Thai TV show draws army wrath for lese-majeste debate
BANGKOK (REUTERS) - A television show is testing the boundaries of controversial laws protecting Thailand's monarchy, drawing a rebuke from the army chief and criticism from a government minister who ruled out changes to the country's draconian lese-majeste rules.
Thailand's 85-year-old King Bhumibol Adulyadej is often portrayed as an almost divine figure, but this view is hard to challenge when the world's toughest lese-majeste laws can make anything deemed an insult or a threat to the monarchy punishable by up to 15 years in jail.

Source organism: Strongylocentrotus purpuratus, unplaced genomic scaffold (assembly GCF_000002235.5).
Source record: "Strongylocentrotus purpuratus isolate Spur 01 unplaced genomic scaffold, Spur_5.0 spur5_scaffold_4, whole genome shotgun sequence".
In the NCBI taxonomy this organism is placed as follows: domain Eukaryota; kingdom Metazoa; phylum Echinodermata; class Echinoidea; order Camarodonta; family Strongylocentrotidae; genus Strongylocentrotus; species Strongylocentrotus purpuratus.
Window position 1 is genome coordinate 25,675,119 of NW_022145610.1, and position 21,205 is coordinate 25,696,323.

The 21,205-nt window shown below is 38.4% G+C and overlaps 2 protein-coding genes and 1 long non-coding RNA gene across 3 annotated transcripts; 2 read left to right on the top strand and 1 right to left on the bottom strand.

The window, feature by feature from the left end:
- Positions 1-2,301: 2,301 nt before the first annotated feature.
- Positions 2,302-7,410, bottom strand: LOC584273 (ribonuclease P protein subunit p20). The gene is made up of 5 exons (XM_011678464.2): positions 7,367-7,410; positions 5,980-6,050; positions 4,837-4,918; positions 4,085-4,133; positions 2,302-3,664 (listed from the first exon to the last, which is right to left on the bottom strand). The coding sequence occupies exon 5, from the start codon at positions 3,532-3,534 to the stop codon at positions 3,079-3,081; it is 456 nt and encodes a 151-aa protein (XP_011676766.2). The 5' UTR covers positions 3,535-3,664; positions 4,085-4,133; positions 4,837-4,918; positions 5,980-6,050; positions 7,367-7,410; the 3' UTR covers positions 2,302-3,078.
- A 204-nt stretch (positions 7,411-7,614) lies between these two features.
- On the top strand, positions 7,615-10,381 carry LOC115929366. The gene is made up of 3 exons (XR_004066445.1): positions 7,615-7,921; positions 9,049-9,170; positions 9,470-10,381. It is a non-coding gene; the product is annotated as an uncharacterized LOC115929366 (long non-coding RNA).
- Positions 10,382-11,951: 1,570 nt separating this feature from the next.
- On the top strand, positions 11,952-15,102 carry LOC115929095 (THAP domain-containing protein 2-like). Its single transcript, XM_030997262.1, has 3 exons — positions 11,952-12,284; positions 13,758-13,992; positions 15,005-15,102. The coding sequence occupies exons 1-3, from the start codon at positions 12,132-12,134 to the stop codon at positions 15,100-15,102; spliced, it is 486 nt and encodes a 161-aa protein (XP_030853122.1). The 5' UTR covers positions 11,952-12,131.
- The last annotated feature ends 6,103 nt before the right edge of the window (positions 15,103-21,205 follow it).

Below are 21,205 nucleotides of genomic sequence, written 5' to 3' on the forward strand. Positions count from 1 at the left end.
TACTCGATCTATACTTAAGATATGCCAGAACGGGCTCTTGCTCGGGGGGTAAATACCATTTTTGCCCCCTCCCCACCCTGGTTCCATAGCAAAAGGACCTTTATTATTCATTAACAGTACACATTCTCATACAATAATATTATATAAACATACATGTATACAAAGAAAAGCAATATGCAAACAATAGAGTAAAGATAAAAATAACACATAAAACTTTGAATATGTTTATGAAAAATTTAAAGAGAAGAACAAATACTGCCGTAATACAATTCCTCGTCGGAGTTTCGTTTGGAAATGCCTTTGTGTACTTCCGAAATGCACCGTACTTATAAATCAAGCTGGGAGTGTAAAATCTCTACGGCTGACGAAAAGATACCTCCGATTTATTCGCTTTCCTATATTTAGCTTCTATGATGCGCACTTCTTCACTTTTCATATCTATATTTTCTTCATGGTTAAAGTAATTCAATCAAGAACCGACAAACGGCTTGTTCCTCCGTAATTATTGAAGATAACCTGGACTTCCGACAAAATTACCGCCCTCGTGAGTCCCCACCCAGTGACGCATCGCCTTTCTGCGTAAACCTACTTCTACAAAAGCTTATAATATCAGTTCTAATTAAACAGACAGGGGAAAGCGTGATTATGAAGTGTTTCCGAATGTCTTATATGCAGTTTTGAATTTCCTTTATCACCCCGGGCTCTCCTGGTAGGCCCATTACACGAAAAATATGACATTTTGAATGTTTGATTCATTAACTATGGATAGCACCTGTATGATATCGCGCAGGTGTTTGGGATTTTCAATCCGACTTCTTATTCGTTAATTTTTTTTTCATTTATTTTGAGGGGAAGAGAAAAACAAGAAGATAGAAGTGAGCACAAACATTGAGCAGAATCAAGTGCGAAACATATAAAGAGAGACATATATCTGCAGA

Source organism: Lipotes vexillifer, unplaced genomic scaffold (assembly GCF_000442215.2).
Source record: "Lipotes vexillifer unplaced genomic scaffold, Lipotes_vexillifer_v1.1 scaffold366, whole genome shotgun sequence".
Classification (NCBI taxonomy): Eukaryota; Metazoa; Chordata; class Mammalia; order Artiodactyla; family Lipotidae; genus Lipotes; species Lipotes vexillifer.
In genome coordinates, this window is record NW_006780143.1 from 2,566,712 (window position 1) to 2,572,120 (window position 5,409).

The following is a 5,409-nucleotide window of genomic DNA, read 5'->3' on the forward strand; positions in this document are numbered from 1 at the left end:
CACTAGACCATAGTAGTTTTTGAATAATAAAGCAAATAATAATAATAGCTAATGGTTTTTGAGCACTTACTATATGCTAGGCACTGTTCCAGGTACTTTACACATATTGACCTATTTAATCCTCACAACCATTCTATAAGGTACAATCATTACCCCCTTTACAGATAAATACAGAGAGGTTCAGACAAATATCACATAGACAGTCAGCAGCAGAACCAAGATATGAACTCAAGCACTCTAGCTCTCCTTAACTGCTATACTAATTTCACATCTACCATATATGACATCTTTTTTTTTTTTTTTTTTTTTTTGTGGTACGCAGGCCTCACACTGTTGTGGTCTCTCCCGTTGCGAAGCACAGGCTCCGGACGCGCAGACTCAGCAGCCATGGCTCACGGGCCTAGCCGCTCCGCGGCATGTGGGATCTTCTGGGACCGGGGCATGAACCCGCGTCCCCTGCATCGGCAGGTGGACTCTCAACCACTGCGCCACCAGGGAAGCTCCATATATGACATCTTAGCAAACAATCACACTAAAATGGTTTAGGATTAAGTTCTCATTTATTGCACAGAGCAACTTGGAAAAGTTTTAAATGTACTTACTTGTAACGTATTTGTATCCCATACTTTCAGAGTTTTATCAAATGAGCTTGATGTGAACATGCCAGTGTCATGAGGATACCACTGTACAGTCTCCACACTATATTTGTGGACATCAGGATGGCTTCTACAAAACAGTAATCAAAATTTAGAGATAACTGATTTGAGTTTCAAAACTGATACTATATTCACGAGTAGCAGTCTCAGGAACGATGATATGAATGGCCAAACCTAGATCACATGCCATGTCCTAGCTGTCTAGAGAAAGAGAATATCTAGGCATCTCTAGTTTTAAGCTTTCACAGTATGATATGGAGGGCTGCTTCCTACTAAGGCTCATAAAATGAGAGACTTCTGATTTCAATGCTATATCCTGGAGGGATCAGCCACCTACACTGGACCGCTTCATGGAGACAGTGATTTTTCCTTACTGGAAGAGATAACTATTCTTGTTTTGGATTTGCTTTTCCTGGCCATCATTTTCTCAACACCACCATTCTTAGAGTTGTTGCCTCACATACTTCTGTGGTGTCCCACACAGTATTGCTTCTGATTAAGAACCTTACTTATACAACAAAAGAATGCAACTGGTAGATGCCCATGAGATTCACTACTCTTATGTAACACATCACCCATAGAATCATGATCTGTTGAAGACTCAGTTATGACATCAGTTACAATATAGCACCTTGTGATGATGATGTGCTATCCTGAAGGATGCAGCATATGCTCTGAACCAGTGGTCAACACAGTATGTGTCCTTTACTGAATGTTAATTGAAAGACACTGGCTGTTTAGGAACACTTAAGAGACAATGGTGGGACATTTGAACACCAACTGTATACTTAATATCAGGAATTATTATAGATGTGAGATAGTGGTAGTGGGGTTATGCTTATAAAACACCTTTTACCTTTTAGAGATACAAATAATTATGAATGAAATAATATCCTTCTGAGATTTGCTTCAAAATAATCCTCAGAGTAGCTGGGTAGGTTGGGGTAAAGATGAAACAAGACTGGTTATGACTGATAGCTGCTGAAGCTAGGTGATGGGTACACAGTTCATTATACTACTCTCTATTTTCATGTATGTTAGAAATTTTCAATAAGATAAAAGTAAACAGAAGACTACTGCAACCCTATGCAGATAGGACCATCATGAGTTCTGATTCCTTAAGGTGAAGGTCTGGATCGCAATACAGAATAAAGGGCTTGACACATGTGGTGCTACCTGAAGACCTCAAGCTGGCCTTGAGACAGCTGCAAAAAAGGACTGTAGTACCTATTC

State-owned Thai Public Broadcast Service (Thai PBS) broadcast a rare debate starting last week on the merits and misfires of the lese-majeste law, featuring a historian, a former foreign minister, a self-proclaimed "ultra-royalist" and an opponent of the monarchy.
Part of one episode in the week-long series covered the nature of public loyalty displayed towards the monarchy and whether it was genuine, something rarely questioned. Another episode showed a heated debate between the ultra-royalist and the critic on whether the lese-majeste laws should be amended.